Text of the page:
Before mass culture became pop culture, the reigning forms in the public sphere were the tabloid and the picture-show; the headline and the credit sequence were the virtual talismans of some wildly imagined global village. Just as journalists searched for stories with the lure of a good photoplay, Hollywood cribbed plots from the papers and focused more than a few films on the activities in the newsroom itself. Film Forum’s Newspaper Picture series spans the early 30s, when the figure of the reporter appeared frequently as the archetypal street-smart wiseacre, through the mid-70s, when Watergate heralded the pinnacle of the powers of the press, ironically occurring just as the snap-crackle-pop of the daily news was being converted into the delirious onslaught of 24-hour infotainment.
Early on though, the movie set and the newsroom weren’t so much sparring partners as confreres, and no figure exemplifies this quite as well as director Samuel Fuller, who started his career as a young boy selling newspapers on the street, and through pure moxy talked his way into being a crime reporter by the time he was 17.
Years before Jack Kerouac had any such inkling, Fuller slummed it across the American heartland, freelancing his way from New York to California and back again, covering KKK rallies, prisoner executions, and the San Francisco Strike Riots, and having run-ins with Al Capone, Dorothy Parker and Charles Lindbergh, all before his 21st birthday. America was Fuller’s obsession, and he told its stories from the point of view of its pickpockets and prostitutes and policemen; it was inevitable that he’d end up in the movie business. (And, perhaps, inevitable that his peculiarly cynical liberalism would eventually get him banished, if only temporarily.)
Two films Fuller was involved with will be double-featured today tonight at Film Forum: Phil Karlson’s Scandal Sheet, based on his novel The Dark Page, and Shock Corridor, which he wrote and directed.
Scandal Sheet concerns journalist Steve McCleary (John Derek), who is assigned by his mentor to cover an unsolved murder—the twist is that the mentor, newspaper editor Mark Chapman (Broderick Crawford) is actually the murderer, and he uses McCleary’s investigation to try to cover his tracks. Lean almost to a fault, Scandal Sheet moves quickly from point to point, while allowing a requisite amount of sleaze and bad vibes to permeate the atmosphere, with its stark b&w lighting. Scandal Sheet is the tale of a bad mentor, and the crushed ideals of a protege, and thus is a salient example of a sub-genre of film noir, which also sheds light on the genre as a whole; it exudes a distrust of authority and charisma and a skepticism regarding relationships that involve an unequal share of power.
Shock Corridor was possibly Fuller’s greatest film, a delirious dissection of America’s psychic wounds. The story has journalist Johnny Barrett (Peter Breck), hell-bent on a Pulitzer, faking insanity in order to be committed to a mental institution where a mysterious murder has taken place. What Barrett discovers in the loony-bin is a microcosm of the more generalized insanity of the US: a World War II vet who was brainwashed by the Japanese and, in order to suppress the shame of his traitorousness, has convinced himself he is a Confederate soldier in the Civil War; a nuclear scientist who, after helping to invent the atomic bomb, has regressed to infantilism; and finally, an African American who, after being used as a guinea pig during integration, has convinced himself that he’s a grand wizard in the KKK.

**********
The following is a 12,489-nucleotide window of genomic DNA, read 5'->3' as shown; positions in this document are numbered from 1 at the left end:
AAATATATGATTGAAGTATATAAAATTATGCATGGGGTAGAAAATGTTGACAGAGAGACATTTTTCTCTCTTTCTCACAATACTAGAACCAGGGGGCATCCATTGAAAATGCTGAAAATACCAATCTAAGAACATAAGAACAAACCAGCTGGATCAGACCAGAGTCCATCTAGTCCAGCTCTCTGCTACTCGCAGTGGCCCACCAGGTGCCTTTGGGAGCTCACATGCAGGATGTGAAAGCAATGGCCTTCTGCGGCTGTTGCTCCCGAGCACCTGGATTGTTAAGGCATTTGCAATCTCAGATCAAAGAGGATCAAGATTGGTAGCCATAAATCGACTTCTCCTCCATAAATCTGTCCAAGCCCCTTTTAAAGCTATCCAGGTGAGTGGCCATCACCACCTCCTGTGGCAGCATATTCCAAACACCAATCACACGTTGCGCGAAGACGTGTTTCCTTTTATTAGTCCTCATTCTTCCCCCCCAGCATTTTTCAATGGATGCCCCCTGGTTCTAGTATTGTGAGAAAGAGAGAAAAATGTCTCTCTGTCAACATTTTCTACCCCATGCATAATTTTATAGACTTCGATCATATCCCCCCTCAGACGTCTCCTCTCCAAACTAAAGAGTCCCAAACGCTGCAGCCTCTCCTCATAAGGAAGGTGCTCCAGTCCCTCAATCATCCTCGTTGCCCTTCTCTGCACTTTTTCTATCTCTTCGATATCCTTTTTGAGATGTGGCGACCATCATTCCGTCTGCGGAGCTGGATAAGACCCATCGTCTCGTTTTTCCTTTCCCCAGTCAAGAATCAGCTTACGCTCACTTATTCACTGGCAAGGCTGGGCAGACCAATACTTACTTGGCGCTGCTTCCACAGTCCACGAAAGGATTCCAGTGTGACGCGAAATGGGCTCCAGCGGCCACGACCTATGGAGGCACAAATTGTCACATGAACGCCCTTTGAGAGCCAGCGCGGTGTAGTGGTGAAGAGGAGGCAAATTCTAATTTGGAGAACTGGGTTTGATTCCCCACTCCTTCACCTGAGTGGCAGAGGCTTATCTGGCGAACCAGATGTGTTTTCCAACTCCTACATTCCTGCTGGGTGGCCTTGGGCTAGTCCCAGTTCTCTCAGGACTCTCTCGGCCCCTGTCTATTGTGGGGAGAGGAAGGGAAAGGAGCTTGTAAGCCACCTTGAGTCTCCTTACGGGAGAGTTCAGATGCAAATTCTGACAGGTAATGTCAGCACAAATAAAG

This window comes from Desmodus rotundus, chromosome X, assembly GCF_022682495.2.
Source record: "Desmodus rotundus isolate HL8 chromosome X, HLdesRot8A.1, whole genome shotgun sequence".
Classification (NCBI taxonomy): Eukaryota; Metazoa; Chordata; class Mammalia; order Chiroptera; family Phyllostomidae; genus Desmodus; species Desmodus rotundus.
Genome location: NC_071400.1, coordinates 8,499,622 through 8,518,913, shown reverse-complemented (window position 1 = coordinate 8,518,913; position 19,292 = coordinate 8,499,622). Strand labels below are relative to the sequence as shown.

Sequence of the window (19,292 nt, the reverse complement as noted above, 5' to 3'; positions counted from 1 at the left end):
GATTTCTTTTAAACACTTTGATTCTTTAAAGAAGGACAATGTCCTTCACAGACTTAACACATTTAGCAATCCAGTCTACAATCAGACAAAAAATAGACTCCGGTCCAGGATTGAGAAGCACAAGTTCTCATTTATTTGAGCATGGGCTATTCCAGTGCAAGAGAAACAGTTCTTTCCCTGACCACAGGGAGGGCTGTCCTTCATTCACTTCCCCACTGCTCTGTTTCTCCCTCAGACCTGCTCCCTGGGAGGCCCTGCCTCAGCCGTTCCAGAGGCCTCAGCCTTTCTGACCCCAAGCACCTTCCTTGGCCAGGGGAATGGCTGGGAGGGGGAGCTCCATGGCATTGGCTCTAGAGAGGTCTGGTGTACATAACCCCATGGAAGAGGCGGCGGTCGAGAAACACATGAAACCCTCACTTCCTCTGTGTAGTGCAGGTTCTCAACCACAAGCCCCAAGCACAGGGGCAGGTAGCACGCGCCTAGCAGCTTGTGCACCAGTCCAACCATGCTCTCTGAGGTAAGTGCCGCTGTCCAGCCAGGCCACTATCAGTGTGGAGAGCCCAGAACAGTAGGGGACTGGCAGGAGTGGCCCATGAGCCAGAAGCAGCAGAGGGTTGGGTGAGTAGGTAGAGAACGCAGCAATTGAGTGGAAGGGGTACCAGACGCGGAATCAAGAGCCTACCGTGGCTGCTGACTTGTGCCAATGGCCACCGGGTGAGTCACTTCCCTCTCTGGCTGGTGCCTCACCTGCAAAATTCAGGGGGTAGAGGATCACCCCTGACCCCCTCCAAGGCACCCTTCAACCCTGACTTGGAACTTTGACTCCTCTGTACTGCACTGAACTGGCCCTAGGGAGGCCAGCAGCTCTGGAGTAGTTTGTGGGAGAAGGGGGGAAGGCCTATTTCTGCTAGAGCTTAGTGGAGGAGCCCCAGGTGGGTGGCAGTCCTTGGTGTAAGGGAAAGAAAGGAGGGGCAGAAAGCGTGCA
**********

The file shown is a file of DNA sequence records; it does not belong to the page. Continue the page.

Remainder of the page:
The film is shot through with brutally direct lighting and bare-bones set design; the blank white walls of the mental institution push Corridor’s aesthetic into the realm of skid-row cinema povera. (This staging of characters against what for all intents and purposes is the lack of a set would find echoes within the avant-garde, from Hollis Frampton’s Critical Mass through various work by Yvonne Rainer up to Emily Wardill’s recent Game Keepers Without Game.) The performances go for broke; hysterical histrionics reign. Literary references are packed into the film with awkward impatience; in the first scene alone the impressively learned stripper (Constance Towers) tells the hero, “I’m fed up playing Greek chorus to your rehearsed nightmare,” “Mark Twain didn’t psychoanalyze Huck Finn or Tom Sawyer, Dickens didn’t put Oliver Twist on the couch,” “Don’t be Moses leading your lunatics to the Pulitzer Prize,” and, to top things off, “Hamlet was made for Freud, not you!” It was Fuller’s genius to ring from this brazenly over-the-top material not only insight, but pathos as well. In fact, the labyrinth that Shock Corridor led the viewer through turned out to be prophetic; the film initially distances you with its proto-camp aesthetic, draws you in through intellectual ingenuity, and finally hits you with an emotional punch. This sort of game has been much imitated, and elaborated upon, since. But it’s probable that nothing beats the original.